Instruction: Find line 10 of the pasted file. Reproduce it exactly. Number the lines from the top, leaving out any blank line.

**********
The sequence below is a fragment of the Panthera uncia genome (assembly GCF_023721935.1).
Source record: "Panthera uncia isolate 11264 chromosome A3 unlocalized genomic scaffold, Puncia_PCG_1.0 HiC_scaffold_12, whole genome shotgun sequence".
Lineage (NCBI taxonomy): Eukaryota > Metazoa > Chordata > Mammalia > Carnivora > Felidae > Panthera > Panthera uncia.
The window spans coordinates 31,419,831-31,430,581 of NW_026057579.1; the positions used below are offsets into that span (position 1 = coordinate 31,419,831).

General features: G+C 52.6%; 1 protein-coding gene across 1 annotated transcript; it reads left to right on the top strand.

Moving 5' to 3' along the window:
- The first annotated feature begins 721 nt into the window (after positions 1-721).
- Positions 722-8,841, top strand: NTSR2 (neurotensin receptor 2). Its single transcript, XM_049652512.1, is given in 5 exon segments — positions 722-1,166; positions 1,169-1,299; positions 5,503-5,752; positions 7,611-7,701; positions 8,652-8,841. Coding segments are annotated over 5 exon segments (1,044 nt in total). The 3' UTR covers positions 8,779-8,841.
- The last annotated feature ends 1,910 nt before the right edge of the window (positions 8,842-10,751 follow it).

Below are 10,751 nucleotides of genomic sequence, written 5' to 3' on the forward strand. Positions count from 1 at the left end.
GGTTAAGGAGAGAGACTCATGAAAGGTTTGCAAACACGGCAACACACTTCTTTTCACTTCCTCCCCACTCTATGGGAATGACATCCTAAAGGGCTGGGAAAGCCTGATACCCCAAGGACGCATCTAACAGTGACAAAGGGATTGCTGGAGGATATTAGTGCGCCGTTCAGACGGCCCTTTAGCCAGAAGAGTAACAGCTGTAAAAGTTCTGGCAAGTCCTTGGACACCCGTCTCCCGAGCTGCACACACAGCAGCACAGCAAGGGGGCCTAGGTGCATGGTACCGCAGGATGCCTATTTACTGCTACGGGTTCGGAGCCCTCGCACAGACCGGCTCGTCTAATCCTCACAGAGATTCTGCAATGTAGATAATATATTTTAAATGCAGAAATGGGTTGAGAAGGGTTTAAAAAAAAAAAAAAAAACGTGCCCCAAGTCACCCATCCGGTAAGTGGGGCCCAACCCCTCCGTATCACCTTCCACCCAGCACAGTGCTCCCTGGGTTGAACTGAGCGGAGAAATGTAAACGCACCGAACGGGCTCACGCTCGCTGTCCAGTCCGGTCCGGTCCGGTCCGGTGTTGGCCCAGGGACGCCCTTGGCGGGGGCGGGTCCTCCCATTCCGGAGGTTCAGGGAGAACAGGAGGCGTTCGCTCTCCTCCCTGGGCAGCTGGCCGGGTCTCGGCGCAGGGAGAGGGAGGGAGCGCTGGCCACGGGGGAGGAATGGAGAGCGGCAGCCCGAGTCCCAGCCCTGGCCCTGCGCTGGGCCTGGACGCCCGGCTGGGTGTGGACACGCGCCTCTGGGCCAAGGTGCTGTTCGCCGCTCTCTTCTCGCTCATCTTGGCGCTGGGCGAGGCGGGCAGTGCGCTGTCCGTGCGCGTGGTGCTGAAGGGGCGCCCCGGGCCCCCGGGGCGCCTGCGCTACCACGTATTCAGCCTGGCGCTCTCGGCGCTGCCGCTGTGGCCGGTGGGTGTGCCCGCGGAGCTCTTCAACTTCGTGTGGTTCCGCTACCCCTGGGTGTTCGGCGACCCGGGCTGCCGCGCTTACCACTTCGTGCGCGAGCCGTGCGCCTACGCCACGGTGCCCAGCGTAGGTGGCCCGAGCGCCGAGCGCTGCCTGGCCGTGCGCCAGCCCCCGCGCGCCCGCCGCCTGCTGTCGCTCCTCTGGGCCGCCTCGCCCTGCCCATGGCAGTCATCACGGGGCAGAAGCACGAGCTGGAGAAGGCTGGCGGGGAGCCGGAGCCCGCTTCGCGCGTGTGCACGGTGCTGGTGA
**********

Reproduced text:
Below are 10,751 nucleotides of genomic sequence, written 5' to 3' on the forward strand. Positions count from 1 at the left end.